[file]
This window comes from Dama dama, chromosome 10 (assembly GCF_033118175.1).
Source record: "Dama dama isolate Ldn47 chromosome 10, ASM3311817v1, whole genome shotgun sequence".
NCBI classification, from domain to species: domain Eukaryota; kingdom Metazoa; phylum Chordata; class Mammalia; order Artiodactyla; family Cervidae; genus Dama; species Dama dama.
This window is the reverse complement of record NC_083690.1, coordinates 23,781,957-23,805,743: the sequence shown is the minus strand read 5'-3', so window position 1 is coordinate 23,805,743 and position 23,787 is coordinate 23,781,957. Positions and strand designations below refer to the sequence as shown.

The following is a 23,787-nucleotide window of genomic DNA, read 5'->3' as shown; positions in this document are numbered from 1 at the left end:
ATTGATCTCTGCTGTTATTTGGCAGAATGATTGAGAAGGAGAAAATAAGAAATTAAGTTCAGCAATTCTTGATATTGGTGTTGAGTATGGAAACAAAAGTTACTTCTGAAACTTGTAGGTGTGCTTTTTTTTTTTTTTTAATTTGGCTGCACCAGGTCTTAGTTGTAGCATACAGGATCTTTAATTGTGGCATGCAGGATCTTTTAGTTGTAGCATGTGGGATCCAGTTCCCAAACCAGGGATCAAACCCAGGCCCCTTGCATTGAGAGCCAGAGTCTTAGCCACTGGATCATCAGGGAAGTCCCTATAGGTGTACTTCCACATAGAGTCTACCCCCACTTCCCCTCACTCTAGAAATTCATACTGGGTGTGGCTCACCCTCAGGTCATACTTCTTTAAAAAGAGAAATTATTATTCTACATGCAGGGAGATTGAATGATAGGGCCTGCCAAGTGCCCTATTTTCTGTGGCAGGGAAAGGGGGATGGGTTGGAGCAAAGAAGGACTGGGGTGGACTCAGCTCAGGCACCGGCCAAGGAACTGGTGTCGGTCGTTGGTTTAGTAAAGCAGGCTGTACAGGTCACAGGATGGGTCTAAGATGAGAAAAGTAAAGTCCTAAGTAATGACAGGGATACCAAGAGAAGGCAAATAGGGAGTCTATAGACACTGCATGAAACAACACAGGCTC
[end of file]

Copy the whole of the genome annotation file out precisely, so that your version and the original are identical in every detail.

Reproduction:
This window comes from Dama dama, chromosome 10 (assembly GCF_033118175.1).
Source record: "Dama dama isolate Ldn47 chromosome 10, ASM3311817v1, whole genome shotgun sequence".
NCBI classification, from domain to species: domain Eukaryota; kingdom Metazoa; phylum Chordata; class Mammalia; order Artiodactyla; family Cervidae; genus Dama; species Dama dama.
This window is the reverse complement of record NC_083690.1, coordinates 23,781,957-23,805,743: the sequence shown is the minus strand read 5'-3', so window position 1 is coordinate 23,805,743 and position 23,787 is coordinate 23,781,957. Positions and strand designations below refer to the sequence as shown.

The following is a 23,787-nucleotide window of genomic DNA, read 5'->3' as shown; positions in this document are numbered from 1 at the left end:
ATTGATCTCTGCTGTTATTTGGCAGAATGATTGAGAAGGAGAAAATAAGAAATTAAGTTCAGCAATTCTTGATATTGGTGTTGAGTATGGAAACAAAAGTTACTTCTGAAACTTGTAGGTGTGCTTTTTTTTTTTTTTTAATTTGGCTGCACCAGGTCTTAGTTGTAGCATACAGGATCTTTAATTGTGGCATGCAGGATCTTTTAGTTGTAGCATGTGGGATCCAGTTCCCAAACCAGGGATCAAACCCAGGCCCCTTGCATTGAGAGCCAGAGTCTTAGCCACTGGATCATCAGGGAAGTCCCTATAGGTGTACTTCCACATAGAGTCTACCCCCACTTCCCCTCACTCTAGAAATTCATACTGGGTGTGGCTCACCCTCAGGTCATACTTCTTTAAAAAGAGAAATTATTATTCTACATGCAGGGAGATTGAATGATAGGGCCTGCCAAGTGCCCTATTTTCTGTGGCAGGGAAAGGGGGATGGGTTGGAGCAAAGAAGGACTGGGGTGGACTCAGCTCAGGCACCGGCCAAGGAACTGGTGTCGGTCGTTGGTTTAGTAAAGCAGGCTGTACAGGTCACAGGATGGGTCTAAGATGAGAAAAGTAAAGTCCTAAGTAATGACAGGGATACCAAGAGAAGGCAAATAGGGAGTCTATAGACACTGCATGAAACAACACAGGCTC